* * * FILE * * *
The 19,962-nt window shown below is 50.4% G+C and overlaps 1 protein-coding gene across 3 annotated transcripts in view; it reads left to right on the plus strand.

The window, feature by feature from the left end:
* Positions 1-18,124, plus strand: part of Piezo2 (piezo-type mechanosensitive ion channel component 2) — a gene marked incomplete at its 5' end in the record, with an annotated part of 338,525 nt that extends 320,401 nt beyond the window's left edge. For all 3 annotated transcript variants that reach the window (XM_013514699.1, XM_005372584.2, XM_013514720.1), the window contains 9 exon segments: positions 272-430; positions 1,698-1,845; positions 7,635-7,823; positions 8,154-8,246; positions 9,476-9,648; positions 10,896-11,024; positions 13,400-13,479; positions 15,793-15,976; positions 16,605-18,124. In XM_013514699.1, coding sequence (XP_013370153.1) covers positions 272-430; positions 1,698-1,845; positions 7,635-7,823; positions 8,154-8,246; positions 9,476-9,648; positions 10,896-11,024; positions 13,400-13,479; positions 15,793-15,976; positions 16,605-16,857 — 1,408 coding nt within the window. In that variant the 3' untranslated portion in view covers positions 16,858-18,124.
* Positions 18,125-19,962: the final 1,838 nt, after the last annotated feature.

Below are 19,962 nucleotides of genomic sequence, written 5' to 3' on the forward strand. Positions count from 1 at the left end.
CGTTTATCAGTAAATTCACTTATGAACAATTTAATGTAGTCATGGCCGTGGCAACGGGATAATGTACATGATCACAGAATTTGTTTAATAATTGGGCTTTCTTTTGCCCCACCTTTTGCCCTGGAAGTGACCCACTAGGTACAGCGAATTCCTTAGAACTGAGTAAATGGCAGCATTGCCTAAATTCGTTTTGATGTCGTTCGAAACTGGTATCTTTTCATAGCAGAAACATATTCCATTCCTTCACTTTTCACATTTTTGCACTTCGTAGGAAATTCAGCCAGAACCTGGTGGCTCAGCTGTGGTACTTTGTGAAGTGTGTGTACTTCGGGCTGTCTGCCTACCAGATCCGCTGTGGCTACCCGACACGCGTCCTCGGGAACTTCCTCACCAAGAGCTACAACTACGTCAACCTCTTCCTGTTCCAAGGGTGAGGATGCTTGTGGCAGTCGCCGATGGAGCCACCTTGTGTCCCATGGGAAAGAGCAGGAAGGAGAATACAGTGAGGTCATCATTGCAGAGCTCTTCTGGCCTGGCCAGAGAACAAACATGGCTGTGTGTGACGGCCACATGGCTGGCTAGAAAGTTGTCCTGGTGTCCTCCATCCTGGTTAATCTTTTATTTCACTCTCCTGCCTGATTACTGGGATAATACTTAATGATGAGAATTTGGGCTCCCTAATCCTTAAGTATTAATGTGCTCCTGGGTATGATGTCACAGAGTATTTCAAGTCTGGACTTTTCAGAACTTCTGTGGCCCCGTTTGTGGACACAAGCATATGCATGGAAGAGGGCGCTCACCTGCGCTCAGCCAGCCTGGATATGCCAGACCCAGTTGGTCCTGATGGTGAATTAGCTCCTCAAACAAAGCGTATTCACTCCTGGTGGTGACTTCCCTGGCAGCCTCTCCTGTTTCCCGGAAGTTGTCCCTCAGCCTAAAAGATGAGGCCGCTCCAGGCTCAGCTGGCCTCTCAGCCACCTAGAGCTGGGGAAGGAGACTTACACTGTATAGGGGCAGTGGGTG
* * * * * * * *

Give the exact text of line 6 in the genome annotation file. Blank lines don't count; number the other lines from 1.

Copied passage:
CGTTTATCAGTAAATTCACTTATGAACAATTTAATGTAGTCATGGCCGTGGCAACGGGATAATGTACATGATCACAGAATTTGTTTAATAATTGGGCTTTCTTTTGCCCCACCTTTTGCCCTGGAAGTGACCCACTAGGTACAGCGAATTCCTTAGAACTGAGTAAATGGCAGCATTGCCTAAATTCGTTTTGATGTCGTTCGAAACTGGTATCTTTTCATAGCAGAAACATATTCCATTCCTTCACTTTTCACATTTTTGCACTTCGTAGGAAATTCAGCCAGAACCTGGTGGCTCAGCTGTGGTACTTTGTGAAGTGTGTGTACTTCGGGCTGTCTGCCTACCAGATCCGCTGTGGCTACCCGACACGCGTCCTCGGGAACTTCCTCACCAAGAGCTACAACTACGTCAACCTCTTCCTGTTCCAAGGGTGAGGATGCTTGTGGCAGTCGCCGATGGAGCCACCTTGTGTCCCATGGGAAAGAGCAGGAAGGAGAATACAGTGAGGTCATCATTGCAGAGCTCTTCTGGCCTGGCCAGAGAACAAACATGGCTGTGTGTGACGGCCACATGGCTGGCTAGAAAGTTGTCCTGGTGTCCTCCATCCTGGTTAATCTTTTATTTCACTCTCCTGCCTGATTACTGGGATAATACTTAATGATGAGAATTTGGGCTCCCTAATCCTTAAGTATTAATGTGCTCCTGGGTATGATGTCACAGAGTATTTCAAGTCTGGACTTTTCAGAACTTCTGTGGCCCCGTTTGTGGACACAAGCATATGCATGGAAGAGGGCGCTCACCTGCGCTCAGCCAGCCTGGATATGCCAGACCCAGTTGGTCCTGATGGTGAATTAGCTCCTCAAACAAAGCGTATTCACTCCTGGTGGTGACTTCCCTGGCAGCCTCTCCTGTTTCCCGGAAGTTGTCCCTCAGCCTAAAAGATGAGGCCGCTCCAGGCTCAGCTGGCCTCTCAGCCACCTAGAGCTGGGGAAGGAGACTTACACTGTATAGGGGCAGTGGGTG